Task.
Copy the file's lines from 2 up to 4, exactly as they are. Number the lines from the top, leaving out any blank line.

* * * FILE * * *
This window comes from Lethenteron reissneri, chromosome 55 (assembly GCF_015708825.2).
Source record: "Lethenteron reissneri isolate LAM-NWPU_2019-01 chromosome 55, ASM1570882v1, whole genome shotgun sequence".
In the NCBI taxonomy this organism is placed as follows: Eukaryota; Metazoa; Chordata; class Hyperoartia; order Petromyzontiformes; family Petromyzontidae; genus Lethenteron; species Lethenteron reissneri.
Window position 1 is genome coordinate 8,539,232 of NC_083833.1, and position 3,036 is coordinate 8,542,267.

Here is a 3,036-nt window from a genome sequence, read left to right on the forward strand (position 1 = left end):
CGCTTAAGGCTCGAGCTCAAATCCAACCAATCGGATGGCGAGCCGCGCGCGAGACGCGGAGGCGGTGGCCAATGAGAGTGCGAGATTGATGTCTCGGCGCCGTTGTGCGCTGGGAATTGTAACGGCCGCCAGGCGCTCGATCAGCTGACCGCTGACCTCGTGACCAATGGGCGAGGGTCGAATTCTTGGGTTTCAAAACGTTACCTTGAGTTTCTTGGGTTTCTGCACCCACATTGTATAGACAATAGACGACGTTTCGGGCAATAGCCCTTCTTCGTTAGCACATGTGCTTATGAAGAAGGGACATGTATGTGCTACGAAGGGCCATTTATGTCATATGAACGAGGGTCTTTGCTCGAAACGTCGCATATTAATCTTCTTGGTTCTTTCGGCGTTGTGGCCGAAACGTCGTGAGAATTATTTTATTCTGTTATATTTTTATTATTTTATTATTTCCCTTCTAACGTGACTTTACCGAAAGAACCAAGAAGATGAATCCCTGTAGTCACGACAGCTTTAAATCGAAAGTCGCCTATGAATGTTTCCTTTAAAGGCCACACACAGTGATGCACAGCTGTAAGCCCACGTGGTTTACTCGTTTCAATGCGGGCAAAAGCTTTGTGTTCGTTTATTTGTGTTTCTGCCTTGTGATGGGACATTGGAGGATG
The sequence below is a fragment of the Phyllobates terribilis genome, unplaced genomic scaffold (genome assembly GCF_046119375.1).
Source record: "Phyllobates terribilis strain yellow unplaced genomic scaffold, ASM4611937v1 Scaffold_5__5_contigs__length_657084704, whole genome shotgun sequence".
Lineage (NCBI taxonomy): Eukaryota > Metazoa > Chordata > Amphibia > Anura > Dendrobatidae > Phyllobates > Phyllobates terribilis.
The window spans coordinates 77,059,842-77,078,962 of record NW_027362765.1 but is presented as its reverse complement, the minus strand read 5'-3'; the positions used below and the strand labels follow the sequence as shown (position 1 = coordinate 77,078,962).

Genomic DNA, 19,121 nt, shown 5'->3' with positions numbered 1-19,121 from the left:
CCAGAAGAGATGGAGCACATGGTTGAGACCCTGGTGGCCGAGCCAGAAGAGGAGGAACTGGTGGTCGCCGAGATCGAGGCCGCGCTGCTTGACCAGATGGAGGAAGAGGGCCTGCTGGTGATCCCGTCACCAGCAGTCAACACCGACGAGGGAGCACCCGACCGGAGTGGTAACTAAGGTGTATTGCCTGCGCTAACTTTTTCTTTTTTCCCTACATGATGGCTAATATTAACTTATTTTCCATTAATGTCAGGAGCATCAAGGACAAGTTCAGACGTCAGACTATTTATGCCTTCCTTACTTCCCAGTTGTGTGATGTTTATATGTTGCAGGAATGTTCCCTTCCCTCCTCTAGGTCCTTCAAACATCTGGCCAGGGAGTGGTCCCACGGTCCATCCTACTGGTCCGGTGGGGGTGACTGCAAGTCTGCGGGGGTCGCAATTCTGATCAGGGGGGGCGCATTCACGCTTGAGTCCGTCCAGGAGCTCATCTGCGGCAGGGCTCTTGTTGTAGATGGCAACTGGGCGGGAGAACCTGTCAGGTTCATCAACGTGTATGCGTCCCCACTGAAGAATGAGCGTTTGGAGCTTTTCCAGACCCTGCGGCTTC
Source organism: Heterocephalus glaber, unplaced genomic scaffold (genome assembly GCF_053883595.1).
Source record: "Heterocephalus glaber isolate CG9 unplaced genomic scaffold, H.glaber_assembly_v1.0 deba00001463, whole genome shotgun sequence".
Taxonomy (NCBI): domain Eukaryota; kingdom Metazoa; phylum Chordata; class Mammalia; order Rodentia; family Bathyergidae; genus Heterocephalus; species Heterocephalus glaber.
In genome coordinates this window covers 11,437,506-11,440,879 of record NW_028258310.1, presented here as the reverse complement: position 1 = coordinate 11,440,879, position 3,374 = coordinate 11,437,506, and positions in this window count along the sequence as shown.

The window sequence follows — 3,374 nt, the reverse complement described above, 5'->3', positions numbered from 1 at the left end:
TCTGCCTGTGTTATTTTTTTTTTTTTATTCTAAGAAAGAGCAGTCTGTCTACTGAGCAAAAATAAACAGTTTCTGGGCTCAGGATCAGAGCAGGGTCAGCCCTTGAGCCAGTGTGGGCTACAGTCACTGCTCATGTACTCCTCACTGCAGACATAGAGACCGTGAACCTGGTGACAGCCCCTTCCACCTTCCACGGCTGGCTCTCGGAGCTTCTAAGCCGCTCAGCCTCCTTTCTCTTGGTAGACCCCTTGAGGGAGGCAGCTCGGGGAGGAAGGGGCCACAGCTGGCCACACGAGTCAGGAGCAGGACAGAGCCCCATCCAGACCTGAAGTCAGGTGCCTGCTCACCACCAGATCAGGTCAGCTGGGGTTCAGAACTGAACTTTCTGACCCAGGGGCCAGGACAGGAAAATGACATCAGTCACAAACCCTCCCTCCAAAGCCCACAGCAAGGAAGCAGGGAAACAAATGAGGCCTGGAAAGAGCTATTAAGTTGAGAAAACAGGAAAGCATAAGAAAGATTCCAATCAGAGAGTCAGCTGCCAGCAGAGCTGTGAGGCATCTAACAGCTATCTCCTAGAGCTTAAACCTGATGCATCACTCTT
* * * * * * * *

Source record: "Lethenteron reissneri isolate LAM-NWPU_2019-01 chromosome 55, ASM1570882v1, whole genome shotgun sequence".
In the NCBI taxonomy this organism is placed as follows: Eukaryota; Metazoa; Chordata; class Hyperoartia; order Petromyzontiformes; family Petromyzontidae; genus Lethenteron; species Lethenteron reissneri.
Window position 1 is genome coordinate 8,539,232 of NC_083833.1, and position 3,036 is coordinate 8,542,267.